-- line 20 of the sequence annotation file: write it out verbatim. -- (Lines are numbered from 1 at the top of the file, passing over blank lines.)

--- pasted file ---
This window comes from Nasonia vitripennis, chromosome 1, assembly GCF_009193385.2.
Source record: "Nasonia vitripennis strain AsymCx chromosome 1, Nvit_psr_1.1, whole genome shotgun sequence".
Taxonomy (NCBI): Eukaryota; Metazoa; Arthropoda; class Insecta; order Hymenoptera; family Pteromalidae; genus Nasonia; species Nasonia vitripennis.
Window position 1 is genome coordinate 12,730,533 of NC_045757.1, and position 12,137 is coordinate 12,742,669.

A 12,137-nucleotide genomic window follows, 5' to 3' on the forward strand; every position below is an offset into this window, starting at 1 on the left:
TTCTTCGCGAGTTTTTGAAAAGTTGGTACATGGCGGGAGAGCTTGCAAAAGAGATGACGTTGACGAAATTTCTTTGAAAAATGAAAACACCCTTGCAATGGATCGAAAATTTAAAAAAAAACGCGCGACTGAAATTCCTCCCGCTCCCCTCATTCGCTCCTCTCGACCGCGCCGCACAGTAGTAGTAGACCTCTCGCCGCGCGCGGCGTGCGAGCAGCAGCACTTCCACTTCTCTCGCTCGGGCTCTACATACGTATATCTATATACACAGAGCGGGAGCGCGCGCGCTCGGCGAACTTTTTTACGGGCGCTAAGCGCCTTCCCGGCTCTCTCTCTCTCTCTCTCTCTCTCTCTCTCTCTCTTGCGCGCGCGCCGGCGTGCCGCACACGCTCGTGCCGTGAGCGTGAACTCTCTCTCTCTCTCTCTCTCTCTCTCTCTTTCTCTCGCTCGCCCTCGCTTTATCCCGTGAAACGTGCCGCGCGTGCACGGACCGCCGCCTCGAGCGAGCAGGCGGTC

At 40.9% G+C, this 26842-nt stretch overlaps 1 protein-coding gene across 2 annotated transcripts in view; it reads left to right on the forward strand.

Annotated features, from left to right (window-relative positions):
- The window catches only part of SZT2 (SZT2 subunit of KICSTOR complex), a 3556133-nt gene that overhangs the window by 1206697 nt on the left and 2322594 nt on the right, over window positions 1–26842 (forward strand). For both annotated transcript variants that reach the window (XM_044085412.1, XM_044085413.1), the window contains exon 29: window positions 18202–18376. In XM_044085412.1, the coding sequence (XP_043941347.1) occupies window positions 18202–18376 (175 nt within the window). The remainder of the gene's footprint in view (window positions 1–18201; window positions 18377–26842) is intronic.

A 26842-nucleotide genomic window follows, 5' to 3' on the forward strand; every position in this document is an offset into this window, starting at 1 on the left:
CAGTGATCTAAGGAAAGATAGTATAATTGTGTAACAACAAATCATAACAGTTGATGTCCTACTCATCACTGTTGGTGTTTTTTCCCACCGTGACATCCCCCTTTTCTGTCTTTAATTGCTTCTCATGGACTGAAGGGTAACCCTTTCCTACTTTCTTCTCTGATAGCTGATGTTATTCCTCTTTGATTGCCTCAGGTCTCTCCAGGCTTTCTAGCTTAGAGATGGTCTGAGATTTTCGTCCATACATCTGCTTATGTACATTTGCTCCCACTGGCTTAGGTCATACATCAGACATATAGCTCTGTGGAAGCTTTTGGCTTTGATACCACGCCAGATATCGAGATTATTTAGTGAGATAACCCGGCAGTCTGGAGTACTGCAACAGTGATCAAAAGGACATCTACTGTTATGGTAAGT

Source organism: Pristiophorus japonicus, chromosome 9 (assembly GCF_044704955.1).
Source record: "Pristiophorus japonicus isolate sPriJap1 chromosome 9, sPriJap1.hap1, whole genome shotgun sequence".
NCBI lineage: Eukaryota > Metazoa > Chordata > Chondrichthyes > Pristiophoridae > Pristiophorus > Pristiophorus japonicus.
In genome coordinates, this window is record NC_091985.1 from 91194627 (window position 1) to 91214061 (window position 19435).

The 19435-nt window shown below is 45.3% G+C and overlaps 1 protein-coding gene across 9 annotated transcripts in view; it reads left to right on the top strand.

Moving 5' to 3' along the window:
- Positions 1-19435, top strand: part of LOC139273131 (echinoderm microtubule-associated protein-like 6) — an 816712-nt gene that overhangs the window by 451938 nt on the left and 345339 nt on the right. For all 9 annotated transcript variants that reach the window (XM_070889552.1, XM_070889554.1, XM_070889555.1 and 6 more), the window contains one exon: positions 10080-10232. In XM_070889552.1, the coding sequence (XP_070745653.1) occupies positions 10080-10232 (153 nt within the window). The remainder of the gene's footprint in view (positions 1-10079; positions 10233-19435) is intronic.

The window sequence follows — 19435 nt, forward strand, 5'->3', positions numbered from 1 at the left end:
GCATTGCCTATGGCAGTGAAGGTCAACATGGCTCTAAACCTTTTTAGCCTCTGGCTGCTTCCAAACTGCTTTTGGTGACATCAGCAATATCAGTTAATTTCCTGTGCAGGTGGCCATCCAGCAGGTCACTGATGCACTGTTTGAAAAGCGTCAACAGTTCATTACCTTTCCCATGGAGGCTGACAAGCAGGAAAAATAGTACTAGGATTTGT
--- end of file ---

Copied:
GCATTGCCTATGGCAGTGAAGGTCAACATGGCTCTAAACCTTTTTAGCCTCTGGCTGCTTCCAAACTGCTTTTGGTGACATCAGCAATATCAGTTAATTTCCTGTGCAGGTGGCCATCCAGCAGGTCACTGATGCACTGTTTGAAAAGCGTCAACAGTTCATTACCTTTCCCATGGAGGCTGACAAGCAGGAAAAATAGTACTAGGATTTGT